We can see this dynamic work out in marriage. To a certain secular way of thinking, committing to one person for life in marriage is an infringement upon our freedom. What if your tastes change? What if you want some variety? What if the other person changes? What if you discover some latent desire that only a different sexual partner could fulfill? Christ demands that we deny these impulses. Not only are we to stay sexually faithful to our spouse, but we also are prohibited from even fantasizing about infidelity. And yet it is precisely within these limits that we have the freedom to love. Without these limits, our desires will be swept away by every fleeting passion, enslaving us to the insatiable hunger for novelty or vanity. When we acknowledge these limits, they create a vision for our desires; our spouse ceases to be a hindrance to attaining love and becomes the subject of that human love.

Christian doctrines and practices constitute the good, the true, and the beautiful in which God calls us to live. Freedom is not doing whatever I desire but being given agency by the Holy Spirit to live life in Christ—that’s true freedom. So while Christian schools are willing to study why non-Christians reject the doctrine of the Trinity or Christ’s atoning work on the Cross, those doctrines are not matters of debate. If a school gives up those essential doctrines, it cannot help students pursue a life of freedom in Christ.

How these limits work themselves out in practice is a matter of prudence and discernment, but the key is that administration and faculty have a responsibility to care for the souls, hearts, minds, and bodies of their students—not to stifle them but to help them live in the freedom that is Christ. That means, from a secular perspective, restricting free speech. From a Christian perspective, it’s what makes true free speech, and freedom itself, possible.

The “Statement on Principles for Free Expression” assumes that we are autonomous rational agents who are responsible for discovering truth for ourselves. According to this anthropology, it would be offensive for professors or administration to decide what ideas students should adhere to—that would be an infringement on their autonomy and an insult to their reason. But this view of human persons is flawed. We aren’t autonomous; we are communal, with ties and obligations that bind us. We aren’t rational agents, but rational, physical, and spiritual. And we don’t discover truths for ourselves, but rather we conform to the Truth of reality, a universe made by God.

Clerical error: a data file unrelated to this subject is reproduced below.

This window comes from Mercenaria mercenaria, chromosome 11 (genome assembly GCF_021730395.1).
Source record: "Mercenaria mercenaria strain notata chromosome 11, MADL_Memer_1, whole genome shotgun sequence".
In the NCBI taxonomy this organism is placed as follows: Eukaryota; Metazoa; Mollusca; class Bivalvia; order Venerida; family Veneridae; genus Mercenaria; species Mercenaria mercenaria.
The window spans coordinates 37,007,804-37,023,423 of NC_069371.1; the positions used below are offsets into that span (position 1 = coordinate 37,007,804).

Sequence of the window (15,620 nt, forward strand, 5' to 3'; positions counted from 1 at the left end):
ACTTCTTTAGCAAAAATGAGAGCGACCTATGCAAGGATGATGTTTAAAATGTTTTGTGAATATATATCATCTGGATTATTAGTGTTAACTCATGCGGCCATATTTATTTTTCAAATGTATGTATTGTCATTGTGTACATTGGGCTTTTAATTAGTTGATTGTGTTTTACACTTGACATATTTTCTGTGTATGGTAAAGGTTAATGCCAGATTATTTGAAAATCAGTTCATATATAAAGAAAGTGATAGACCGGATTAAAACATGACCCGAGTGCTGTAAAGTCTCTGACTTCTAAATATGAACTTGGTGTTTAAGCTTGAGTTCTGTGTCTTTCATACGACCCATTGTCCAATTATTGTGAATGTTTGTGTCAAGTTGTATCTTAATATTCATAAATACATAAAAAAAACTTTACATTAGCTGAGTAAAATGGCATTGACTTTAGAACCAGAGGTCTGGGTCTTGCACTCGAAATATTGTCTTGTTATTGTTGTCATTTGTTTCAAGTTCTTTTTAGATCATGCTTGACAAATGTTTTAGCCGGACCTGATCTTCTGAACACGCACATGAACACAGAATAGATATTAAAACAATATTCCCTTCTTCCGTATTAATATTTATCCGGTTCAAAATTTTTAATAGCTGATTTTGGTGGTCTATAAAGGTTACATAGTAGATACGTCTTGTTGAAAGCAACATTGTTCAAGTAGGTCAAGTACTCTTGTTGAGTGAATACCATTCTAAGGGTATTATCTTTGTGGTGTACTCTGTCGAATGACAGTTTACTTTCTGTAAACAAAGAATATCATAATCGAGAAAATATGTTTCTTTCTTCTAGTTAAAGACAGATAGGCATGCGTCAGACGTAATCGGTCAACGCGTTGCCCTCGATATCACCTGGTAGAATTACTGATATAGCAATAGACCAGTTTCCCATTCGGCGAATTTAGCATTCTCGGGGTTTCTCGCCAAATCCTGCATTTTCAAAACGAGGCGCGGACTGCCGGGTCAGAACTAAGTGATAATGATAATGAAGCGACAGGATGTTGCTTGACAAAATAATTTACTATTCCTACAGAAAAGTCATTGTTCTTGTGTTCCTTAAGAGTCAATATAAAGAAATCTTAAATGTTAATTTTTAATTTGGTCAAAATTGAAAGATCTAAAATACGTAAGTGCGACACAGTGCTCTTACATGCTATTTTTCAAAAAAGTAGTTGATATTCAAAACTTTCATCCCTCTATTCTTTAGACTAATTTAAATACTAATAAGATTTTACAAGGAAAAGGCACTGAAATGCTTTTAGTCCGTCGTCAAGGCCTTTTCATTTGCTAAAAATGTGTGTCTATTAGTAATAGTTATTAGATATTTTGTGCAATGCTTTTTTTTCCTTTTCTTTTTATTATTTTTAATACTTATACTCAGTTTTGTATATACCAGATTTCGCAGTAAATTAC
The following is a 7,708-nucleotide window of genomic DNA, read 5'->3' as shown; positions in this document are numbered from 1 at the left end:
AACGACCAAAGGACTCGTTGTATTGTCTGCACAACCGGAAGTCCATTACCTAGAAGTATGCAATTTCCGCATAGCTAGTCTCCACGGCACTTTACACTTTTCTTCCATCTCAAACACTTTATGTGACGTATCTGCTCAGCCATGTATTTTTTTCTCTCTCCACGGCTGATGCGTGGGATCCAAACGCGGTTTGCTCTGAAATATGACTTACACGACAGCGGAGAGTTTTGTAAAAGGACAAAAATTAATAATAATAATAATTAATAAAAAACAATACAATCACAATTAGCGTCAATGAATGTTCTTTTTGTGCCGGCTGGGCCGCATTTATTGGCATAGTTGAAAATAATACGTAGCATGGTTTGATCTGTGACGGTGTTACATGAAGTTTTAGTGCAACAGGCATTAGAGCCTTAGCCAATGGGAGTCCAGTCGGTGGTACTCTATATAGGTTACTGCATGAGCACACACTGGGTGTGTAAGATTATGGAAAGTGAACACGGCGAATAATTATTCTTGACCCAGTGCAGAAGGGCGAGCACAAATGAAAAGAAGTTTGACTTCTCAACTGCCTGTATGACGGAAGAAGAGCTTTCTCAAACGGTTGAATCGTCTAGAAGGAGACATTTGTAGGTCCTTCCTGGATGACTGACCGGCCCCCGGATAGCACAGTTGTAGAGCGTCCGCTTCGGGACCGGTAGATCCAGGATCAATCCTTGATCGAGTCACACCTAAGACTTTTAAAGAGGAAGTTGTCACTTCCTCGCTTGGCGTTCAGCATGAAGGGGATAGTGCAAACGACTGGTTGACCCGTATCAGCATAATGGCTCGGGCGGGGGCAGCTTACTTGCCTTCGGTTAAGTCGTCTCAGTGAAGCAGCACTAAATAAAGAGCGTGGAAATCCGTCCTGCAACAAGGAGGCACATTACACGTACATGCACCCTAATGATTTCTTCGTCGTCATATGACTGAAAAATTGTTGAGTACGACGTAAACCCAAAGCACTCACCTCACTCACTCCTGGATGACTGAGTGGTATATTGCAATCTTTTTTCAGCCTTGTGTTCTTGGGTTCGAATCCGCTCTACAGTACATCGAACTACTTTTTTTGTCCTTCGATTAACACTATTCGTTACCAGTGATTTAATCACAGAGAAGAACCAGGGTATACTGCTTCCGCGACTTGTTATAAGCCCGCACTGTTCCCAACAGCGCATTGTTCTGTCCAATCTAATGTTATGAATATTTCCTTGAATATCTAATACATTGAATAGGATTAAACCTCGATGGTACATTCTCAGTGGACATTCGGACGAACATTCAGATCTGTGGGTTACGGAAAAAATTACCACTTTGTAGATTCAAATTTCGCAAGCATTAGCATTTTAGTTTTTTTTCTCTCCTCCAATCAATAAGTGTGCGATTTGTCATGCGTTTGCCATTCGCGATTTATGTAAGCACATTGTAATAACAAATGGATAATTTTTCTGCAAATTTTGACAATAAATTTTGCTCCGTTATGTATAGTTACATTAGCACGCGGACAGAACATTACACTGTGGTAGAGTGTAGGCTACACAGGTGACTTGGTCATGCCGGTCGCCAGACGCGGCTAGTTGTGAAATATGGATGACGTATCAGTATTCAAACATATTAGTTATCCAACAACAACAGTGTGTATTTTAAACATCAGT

This may seem like it would lead to a Christian intellectual bubble, where all the difficult and hostile secular ideas are hidden from students or reduced to caricatures. However, in my experience as a graduate student at Baylor University, we read and discussed the best secular thought in our field without misrepresentation or denigration. We read postmodern and queer literary theory in a Christian community of scholars, treating the texts with respect and seriousness, even when they were antagonistic to our faith. Embracing limits did not mean retreating from scholarly discourse—it meant engaging that discourse at the right time and with the proper context.

As tense as our public discourse is in 2018, I see glimmers of hope in my teaching. In a recent composition class, I witnessed two students peer review each other’s papers with charity and grace, even though their chosen topics were at opposite ends of the culture war. One paper made a case for abortion while the other argued against children seeking gender transition. Here were two culturally sensitive subjects that could have easily led to offense, outrage, or protest. But my students not only tolerated views they disagreed with, they helped make those arguments more persuasive for the purpose of the essay. I hope that outside of the class, those students dialogue with that same charity and grace, without sacrificing truth.

The animus that divides our nation is not subsiding, and higher education institutions will continue to struggle to balance the pursuit of truth with justice. Rather than being held back from free speech by religious strictures, Christian campuses can call upon shared values and a more humane conception of freedom to guide campus debates. This is not the “safe space” many conservatives and liberals seek to create. It involves challenging students’ beliefs, unsettling their understanding, and pushing them to mature with guidance and love.

Alan Noble is an assistant professor of English at Oklahoma Baptist University, the editor-in-chief of Christ and Pop Culture, and author of Disruptive Witness (2018, IVP).